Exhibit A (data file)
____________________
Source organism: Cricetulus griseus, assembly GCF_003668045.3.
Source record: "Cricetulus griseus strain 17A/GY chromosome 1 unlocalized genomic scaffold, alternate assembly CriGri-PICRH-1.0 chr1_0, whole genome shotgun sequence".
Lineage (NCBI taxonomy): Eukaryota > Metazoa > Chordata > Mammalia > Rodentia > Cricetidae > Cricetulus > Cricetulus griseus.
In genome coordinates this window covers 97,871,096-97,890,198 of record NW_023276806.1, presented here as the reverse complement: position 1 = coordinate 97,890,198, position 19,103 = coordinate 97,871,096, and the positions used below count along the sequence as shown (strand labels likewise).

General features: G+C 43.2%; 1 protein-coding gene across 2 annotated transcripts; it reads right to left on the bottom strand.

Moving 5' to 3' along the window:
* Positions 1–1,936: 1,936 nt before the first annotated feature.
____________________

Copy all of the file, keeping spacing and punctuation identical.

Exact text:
Source organism: Cricetulus griseus, assembly GCF_003668045.3.
Source record: "Cricetulus griseus strain 17A/GY chromosome 1 unlocalized genomic scaffold, alternate assembly CriGri-PICRH-1.0 chr1_0, whole genome shotgun sequence".
Lineage (NCBI taxonomy): Eukaryota > Metazoa > Chordata > Mammalia > Rodentia > Cricetidae > Cricetulus > Cricetulus griseus.
In genome coordinates this window covers 97,871,096-97,890,198 of record NW_023276806.1, presented here as the reverse complement: position 1 = coordinate 97,890,198, position 19,103 = coordinate 97,871,096, and the positions used below count along the sequence as shown (strand labels likewise).

General features: G+C 43.2%; 1 protein-coding gene across 2 annotated transcripts; it reads right to left on the bottom strand.

Moving 5' to 3' along the window:
* Positions 1–1,936: 1,936 nt before the first annotated feature.